Thread: Direction Pad - movement

  1. #1
    Registered User
    Join Date
    Apr 2009

    Direction Pad - movement

    I am writing a menu system for an LCD screen. The screen has 6 buttons, Up, Down, Left, Right, Select, Cancel.

    I have written the following code to scroll up and down through the menu. Here is my code

    void position_cursor(void)
        cursor[0] = 0x10; // 0x10 : cursor select character
        clear_cursor[0] = 0x20; //clear cursor character
       // Up Arrow Pressed
       if((data4 == 0x07) && (cursorY != 0)){ //0x07 : Up arrow release cursorY: int psoition of //cursor
                 write_cursor(cursorY, clear_cursor);
                 write_cursor(--cursorY, cursor);
       // Down Arrow Pressed
       else if((data4 == 0x08) && (cursorY != 3)) { // 0x08: Down arrow release
                 write_cursor(cursorY, clear_cursor);
                 write_cursor(++cursorY, cursor);
    cursorY is initially set to 0. Cursor is in position 0.

    Press Down: Moves cursor to position #1. Clears cursor from position #0 . Perfect
    Press Down: Nothing happens
    Press Up: Clears cursor. Does not re-write cursor
    Press Down: Re-writes cursor to position #1
    Press Down: Nothing happens
    Press Up: Clears cursor. Does not re-write cursor.
    Press Down: Re-writes cursor to position #1

    The last 2 button presses can only be executed from then on and continuously.
    Nothing happens if a button is not pressed, as should be. The previous only happens when the buttons are pressed.

    Does anyone know of an effecient algorithm to implement this?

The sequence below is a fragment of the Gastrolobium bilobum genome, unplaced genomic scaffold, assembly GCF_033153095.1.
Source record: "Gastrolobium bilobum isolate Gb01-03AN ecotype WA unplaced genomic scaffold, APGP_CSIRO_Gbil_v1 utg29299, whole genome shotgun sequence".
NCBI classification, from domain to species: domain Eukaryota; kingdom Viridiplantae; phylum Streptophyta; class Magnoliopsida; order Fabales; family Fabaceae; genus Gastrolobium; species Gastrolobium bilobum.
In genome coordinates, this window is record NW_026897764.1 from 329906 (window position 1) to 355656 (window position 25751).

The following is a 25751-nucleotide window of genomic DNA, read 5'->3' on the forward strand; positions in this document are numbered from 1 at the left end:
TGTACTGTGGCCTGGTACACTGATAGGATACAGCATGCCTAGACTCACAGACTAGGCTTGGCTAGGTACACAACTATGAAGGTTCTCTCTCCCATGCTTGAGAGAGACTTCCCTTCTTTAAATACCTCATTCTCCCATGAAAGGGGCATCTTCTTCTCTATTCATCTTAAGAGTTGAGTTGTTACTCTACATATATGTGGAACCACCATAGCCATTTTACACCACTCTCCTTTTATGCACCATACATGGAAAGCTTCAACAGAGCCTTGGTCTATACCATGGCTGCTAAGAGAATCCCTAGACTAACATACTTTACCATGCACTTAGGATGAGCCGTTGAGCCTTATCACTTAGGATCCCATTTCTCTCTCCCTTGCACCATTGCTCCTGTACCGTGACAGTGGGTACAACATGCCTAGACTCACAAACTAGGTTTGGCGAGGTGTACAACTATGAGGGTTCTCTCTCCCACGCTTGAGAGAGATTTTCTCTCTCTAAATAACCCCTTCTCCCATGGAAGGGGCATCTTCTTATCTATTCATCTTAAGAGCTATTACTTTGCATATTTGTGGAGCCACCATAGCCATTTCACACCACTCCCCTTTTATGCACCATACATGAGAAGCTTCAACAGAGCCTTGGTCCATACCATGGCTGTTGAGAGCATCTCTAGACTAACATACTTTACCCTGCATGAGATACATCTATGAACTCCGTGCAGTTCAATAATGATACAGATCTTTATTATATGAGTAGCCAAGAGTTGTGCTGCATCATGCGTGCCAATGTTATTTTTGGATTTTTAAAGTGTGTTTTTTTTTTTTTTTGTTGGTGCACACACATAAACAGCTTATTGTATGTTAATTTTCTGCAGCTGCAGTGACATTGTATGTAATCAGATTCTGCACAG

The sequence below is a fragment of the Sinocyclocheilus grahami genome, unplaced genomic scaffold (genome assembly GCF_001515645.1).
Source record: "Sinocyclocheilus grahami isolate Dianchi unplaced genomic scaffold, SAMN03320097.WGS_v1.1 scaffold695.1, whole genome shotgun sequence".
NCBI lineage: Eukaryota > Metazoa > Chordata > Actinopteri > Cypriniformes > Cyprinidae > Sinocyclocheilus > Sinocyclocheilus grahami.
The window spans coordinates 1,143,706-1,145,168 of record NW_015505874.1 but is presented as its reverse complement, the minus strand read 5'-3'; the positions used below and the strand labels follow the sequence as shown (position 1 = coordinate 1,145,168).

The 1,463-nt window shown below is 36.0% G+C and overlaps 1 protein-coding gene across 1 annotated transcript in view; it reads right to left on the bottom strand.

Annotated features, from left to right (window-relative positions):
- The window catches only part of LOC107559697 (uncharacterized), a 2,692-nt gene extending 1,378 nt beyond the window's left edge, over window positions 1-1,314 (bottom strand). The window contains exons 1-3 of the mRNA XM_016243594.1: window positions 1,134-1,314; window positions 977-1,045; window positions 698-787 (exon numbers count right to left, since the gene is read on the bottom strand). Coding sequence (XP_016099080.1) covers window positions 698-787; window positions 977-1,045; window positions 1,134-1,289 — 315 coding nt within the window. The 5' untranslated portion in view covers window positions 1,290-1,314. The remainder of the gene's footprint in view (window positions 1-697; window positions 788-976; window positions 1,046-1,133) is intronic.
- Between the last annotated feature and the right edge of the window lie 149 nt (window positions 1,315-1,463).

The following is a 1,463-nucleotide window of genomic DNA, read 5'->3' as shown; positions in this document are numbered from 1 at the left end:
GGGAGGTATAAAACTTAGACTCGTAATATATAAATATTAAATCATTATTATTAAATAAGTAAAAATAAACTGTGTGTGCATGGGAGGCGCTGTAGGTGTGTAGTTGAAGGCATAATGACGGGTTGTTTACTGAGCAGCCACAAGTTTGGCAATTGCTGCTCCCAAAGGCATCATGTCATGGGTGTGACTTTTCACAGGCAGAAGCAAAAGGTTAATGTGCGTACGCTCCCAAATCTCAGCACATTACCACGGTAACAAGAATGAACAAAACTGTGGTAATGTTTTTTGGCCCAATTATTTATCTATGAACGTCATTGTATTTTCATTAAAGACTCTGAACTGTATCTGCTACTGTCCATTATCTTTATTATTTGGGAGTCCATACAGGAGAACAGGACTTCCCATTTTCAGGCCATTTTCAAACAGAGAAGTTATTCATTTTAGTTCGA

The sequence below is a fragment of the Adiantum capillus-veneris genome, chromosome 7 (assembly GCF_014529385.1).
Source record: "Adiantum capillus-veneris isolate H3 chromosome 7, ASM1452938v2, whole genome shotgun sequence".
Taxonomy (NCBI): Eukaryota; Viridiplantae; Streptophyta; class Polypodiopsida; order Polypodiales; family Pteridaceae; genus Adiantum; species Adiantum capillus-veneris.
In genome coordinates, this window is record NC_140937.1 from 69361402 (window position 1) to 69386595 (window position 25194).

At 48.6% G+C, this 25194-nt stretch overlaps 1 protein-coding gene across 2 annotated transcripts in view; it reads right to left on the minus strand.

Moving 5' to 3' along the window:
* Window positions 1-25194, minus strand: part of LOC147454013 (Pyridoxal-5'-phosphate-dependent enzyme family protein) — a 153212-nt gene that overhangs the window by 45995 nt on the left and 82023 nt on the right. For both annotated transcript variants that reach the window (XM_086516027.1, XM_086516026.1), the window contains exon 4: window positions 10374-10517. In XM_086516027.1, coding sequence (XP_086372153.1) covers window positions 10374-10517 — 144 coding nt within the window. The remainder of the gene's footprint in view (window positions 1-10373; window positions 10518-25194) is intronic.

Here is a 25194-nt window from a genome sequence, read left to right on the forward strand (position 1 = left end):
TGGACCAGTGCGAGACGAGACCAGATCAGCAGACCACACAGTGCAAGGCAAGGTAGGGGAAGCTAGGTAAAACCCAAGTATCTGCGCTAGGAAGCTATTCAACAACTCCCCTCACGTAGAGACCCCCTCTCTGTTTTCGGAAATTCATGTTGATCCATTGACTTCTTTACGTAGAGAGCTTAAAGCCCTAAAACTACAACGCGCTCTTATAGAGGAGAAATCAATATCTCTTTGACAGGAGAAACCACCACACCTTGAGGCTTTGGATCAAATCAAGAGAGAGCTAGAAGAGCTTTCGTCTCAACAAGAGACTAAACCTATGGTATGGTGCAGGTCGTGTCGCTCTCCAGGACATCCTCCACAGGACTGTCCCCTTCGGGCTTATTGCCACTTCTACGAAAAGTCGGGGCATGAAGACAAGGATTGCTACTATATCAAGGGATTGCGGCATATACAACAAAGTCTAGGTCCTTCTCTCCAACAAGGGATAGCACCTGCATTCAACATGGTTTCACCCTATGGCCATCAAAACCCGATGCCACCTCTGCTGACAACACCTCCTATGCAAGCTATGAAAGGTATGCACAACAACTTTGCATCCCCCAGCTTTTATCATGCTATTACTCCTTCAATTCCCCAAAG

Any advice or suggestions would be greatly appreciated.


  2. #2
    Kernel hacker
    Join Date
    Jul 2007
    Farncombe, Surrey, England
    Sorry but I can't see anything directly, immediately, wrong with your code as such.

    Some "style" comments: This is not WRONG as such, but...
    change code like this
                 write_cursor(++cursorY, cursor);
    to something like this:
                 write_cursor(cursorY, cursor);
    (Obviously likewise for the cursor up code)

    That way, the increment/decrement is much more obvious, and if you ever change write_cursor to be a macro or some such, it won't affect the update of the actual position. It also helps if you ever try to debug the code - you can check the value before you call the function, rather than having the function call and increment as one line which you can't (triivally) separate into different steps.

    Following that a step further, you can do:
        oldCursorY = cursorY;
        ... check if cursor key pressed; update cursorY....
        if (oldCursorY != cursorY)
          write_cursor(oldCursorY, clear_cursor);
          write_cursor(cursorY, cursor);
    This would make smaller code, and easier to follow/debug/understand.

    Compilers can produce warnings - make the compiler programmers happy: Use them!
    Please don't PM me for help - and no, I don't do help over instant messengers.

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